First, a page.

PETA Issues Warning Against Cruel and Deadly Snake Shows in Advance of Naag Panchami

For Immediate Release:
13 August 2010

Madhuri Deshmukh; [email protected]
Benazir Suraiya; [email protected]

Mumbai – Today, as People for the Ethical Treatment of Animals (PETA) and other volunteers embark on efforts to rescue snakes from snake charmers and rehabilitate them as they have done in years past in the lead up to Naag Panchami, PETA is discouraging members of the public from supporting snake shows and encouraging them to help snakes by reporting charmers to authorities.

“Naag Panchami is held in honour of the Serpent God, Naag Devta, but snake charming does not pay tribute to these fascinating reptiles; it tortures them”, says PETA India Campaign Coordinator Madhuri Deshmukh. “We urge members of the public to express their compassion for these tormented animals by reporting snake collectors and snake charmers to authorities.”

For Naag Panchami, snakes are captured and often kept in suffocating bags, kept in tiny boxes and starved, have their teeth violently yanked out, have their mouths painfully sewn shut and are brought into the cities. The snake’s venom duct is often pierced with a hot needle, causing the animal’s glands to burst. Some snakes hurt their eyes because of the tikka applied to their hoods during pooja trickling into them. Thousands of snakes die horrible deaths every year on Naag Panchami. Mumbai holds the world record for the highest snake mortality on a single day.

PETA is asking people who see snake charmers to inform us at (0) 98201 22602, as well as to the local Police. They can also file a complaint under the Wildlife (Protection) Act of 1972 as well as the 1960 Prevention of Cruelty to Animals Act.

According to the Wildlife (Protection) Act of 1972, it is a crime for snake charmers to catch snakes, exploit them for business purposes or even own them. Under Section 11, Sub Section 1 of the Prevention of Cruelty to Animals Act of 1960, it is illegal to torture or cause unnecessary pain or suffering to an animal; willfully and unreasonably administer any injurious substance to an animal; keep or confine any animal to a cage or any other receptacle that does not give an animal reasonable opportunity for movement and illegal for an owner to fail to provide sufficient food, water or shelter.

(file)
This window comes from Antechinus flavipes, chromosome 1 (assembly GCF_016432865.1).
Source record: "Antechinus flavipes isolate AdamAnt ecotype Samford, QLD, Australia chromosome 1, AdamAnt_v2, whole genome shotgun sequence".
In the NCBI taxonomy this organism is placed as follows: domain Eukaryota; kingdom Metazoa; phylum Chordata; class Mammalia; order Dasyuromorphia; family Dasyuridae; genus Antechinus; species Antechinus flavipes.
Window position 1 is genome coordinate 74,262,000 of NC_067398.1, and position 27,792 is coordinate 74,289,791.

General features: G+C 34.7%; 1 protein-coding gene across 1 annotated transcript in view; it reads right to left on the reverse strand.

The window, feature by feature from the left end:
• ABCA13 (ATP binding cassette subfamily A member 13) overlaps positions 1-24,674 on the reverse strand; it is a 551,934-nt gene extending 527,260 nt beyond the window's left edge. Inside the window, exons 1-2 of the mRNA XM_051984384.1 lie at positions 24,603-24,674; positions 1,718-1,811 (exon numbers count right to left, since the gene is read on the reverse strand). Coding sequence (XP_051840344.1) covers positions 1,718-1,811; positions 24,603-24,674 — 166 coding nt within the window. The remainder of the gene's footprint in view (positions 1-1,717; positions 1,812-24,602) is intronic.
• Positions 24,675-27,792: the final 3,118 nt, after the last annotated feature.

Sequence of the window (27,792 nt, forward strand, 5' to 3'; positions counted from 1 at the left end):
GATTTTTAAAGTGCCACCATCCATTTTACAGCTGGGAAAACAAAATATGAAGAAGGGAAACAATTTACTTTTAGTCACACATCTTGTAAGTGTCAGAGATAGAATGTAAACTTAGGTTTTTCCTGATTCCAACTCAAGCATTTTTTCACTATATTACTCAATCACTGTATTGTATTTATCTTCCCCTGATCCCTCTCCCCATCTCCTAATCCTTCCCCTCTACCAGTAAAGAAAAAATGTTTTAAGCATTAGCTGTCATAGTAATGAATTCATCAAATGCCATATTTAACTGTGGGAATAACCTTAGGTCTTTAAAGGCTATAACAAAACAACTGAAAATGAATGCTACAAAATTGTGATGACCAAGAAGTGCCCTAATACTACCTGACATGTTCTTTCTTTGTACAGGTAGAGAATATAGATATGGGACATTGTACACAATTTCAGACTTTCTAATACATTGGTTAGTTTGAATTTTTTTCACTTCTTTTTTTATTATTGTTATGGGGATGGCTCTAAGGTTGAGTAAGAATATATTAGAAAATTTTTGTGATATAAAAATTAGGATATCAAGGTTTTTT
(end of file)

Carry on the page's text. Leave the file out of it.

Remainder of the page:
Because they are starved and kept thirsty, the snakes consume the milk offered to them. Nothing could be further from their natural diet. Milk causes the snakes to become severely dehydrated and have allergic reactions and often dysentery. Most die as a result. The snakes’ skins may be sold and made into leather purses or belts. Some captured snakes are sold to hospitals and colleges for dissection or for a miserable lifetime cramped in a dark box only to be taken out for venom milking.

Another misconception is that snakes sway to music. Snakes are deaf, but they spread their hoods and follow the movements of the snake charmer in an effort to defend themselves – an action which causes them exhaustion and fear.

Most snakes shun human contact and would rather flee than fight. But snakes used in these performances are forced to interact with noisy crowds and are subjected to excessive human contact.

Supermodel Jesse Randhawa and dancer Sandip Soparrkar
are so outraged that snakes are maimed and tortured on Naag Panchami that they starred in a stunning ad for PETA  in which Randhawa was transformed into a “snake” in a form-fitting bodysuit designed by Gavin Miguel, while  Soparrkar “charms” her with a flute. They danced against the tagline “Snakes Are Not Natural Performers—We Are.”

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